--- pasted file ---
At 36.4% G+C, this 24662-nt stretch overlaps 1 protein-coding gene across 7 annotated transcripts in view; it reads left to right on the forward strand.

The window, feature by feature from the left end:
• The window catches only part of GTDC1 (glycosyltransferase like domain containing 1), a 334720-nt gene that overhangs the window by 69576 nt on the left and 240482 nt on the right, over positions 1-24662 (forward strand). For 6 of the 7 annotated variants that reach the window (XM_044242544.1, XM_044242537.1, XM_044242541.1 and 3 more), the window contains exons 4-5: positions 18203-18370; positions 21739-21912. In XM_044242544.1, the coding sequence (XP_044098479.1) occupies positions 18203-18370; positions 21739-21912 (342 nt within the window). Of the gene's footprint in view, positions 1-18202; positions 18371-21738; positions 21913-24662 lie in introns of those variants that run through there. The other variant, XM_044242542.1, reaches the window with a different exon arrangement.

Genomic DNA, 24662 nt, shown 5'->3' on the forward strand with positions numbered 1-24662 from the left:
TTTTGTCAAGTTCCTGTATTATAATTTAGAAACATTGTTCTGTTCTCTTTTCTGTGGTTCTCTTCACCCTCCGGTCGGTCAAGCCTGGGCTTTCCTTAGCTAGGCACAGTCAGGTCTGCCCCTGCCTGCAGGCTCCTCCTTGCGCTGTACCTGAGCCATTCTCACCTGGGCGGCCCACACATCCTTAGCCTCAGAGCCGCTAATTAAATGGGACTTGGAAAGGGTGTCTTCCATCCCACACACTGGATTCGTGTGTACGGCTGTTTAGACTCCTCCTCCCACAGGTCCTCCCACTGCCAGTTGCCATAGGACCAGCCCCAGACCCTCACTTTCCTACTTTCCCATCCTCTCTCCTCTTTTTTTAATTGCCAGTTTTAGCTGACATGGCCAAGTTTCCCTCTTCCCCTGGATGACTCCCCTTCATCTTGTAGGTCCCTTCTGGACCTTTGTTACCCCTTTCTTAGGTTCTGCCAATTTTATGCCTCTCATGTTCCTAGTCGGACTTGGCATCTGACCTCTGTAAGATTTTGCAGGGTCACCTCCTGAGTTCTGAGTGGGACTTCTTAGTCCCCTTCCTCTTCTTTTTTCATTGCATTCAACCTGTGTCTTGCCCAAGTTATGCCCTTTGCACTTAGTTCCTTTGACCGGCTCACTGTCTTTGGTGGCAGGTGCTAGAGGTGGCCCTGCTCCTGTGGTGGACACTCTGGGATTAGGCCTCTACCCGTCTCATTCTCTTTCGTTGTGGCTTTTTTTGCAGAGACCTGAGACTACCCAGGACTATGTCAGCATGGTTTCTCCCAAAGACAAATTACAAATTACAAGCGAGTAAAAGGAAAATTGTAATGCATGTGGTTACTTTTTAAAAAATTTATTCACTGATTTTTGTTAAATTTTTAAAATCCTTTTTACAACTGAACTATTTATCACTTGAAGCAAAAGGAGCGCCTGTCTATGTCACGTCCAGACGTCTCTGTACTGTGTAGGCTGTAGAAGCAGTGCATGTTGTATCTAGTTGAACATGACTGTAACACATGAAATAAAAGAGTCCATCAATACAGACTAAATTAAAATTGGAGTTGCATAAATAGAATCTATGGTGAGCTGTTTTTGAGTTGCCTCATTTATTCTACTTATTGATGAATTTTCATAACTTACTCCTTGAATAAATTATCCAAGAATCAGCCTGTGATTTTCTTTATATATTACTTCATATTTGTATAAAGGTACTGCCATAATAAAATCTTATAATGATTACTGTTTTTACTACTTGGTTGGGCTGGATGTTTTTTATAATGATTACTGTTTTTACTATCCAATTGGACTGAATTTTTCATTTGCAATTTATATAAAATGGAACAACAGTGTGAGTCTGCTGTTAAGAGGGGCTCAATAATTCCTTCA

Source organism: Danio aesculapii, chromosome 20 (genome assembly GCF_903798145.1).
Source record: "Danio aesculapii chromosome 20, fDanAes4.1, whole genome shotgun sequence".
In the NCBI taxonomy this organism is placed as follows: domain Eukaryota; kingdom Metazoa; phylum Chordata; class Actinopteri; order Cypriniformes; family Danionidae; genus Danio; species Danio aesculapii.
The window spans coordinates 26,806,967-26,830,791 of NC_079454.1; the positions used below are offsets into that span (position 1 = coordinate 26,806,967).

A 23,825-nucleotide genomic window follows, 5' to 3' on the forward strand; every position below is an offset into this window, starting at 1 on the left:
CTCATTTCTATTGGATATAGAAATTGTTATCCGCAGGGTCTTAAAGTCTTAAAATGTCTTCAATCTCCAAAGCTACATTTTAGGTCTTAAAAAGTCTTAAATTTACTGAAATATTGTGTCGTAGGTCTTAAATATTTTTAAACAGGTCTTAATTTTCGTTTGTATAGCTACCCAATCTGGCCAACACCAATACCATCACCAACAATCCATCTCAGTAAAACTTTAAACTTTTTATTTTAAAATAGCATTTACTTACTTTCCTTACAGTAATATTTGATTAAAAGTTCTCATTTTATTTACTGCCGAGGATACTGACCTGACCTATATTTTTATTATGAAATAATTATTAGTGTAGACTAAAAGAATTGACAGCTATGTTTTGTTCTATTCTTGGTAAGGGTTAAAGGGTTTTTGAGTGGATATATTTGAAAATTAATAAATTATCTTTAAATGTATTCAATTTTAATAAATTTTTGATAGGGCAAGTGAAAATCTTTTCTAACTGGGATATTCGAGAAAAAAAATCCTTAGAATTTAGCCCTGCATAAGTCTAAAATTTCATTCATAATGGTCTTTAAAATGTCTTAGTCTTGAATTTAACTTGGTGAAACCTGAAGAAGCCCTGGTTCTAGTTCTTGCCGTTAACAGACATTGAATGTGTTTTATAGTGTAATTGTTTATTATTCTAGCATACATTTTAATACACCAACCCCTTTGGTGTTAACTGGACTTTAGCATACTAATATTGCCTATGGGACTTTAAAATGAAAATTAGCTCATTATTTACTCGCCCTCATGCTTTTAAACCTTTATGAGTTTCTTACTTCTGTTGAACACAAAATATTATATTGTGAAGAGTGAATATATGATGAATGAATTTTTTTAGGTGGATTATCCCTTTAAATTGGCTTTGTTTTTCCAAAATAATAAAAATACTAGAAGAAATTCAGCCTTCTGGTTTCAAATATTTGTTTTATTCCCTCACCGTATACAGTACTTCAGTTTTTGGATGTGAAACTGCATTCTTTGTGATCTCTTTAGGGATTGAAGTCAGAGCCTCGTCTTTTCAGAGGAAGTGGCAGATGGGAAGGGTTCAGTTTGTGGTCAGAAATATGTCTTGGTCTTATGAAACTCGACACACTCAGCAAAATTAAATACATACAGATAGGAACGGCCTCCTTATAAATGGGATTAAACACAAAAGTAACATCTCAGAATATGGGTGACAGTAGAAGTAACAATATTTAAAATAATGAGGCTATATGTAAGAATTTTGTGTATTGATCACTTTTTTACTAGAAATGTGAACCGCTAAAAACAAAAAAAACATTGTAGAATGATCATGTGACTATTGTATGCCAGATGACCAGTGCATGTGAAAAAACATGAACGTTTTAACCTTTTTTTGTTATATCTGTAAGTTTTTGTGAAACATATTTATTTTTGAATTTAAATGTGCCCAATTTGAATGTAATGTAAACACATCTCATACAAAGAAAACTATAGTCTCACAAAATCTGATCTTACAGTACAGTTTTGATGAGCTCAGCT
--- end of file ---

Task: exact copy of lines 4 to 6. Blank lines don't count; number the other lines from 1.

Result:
Genomic DNA, 24662 nt, shown 5'->3' on the forward strand with positions numbered 1-24662 from the left:
TTTTGTCAAGTTCCTGTATTATAATTTAGAAACATTGTTCTGTTCTCTTTTCTGTGGTTCTCTTCACCCTCCGGTCGGTCAAGCCTGGGCTTTCCTTAGCTAGGCACAGTCAGGTCTGCCCCTGCCTGCAGGCTCCTCCTTGCGCTGTACCTGAGCCATTCTCACCTGGGCGGCCCACACATCCTTAGCCTCAGAGCCGCTAATTAAATGGGACTTGGAAAGGGTGTCTTCCATCCCACACACTGGATTCGTGTGTACGGCTGTTTAGACTCCTCCTCCCACAGGTCCTCCCACTGCCAGTTGCCATAGGACCAGCCCCAGACCCTCACTTTCCTACTTTCCCATCCTCTCTCCTCTTTTTTTAATTGCCAGTTTTAGCTGACATGGCCAAGTTTCCCTCTTCCCCTGGATGACTCCCCTTCATCTTGTAGGTCCCTTCTGGACCTTTGTTACCCCTTTCTTAGGTTCTGCCAATTTTATGCCTCTCATGTTCCTAGTCGGACTTGGCATCTGACCTCTGTAAGATTTTGCAGGGTCACCTCCTGAGTTCTGAGTGGGACTTCTTAGTCCCCTTCCTCTTCTTTTTTCATTGCATTCAACCTGTGTCTTGCCCAAGTTATGCCCTTTGCACTTAGTTCCTTTGACCGGCTCACTGTCTTTGGTGGCAGGTGCTAGAGGTGGCCCTGCTCCTGTGGTGGACACTCTGGGATTAGGCCTCTACCCGTCTCATTCTCTTTCGTTGTGGCTTTTTTTGCAGAGACCTGAGACTACCCAGGACTATGTCAGCATGGTTTCTCCCAAAGACAAATTACAAATTACAAGCGAGTAAAAGGAAAATTGTAATGCATGTGGTTACTTTTTAAAAAATTTATTCACTGATTTTTGTTAAATTTTTAAAATCCTTTTTACAACTGAACTATTTATCACTTGAAGCAAAAGGAGCGCCTGTCTATGTCACGTCCAGACGTCTCTGTACTGTGTAGGCTGTAGAAGCAGTGCATGTTGTATCTAGTTGAACATGACTGTAACACATGAAATAAAAGAGTCCATCAATACAGACTAAATTAAAATTGGAGTTGCATAAATAGAATCTATGGTGAGCTGTTTTTGAGTTGCCTCATTTATTCTACTTATTGATGAATTTTCATAACTTACTCCTTGAATAAATTATCCAAGAATCAGCCTGTGATTTTCTTTATATATTACTTCATATTTGTATAAAGGTACTGCCATAATAAAATCTTATAATGATTACTGTTTTTACTACTTGGTTGGGCTGGATGTTTTTTATAATGATTACTGTTTTTACTATCCAATTGGACTGAATTTTTCATTTGCAATTTATATAAAATGGAACAACAGTGTGAGTCTGCTGTTAAGAGGGGCTCAATAATTCCTTCA

Source organism: Danio aesculapii, chromosome 20 (genome assembly GCF_903798145.1).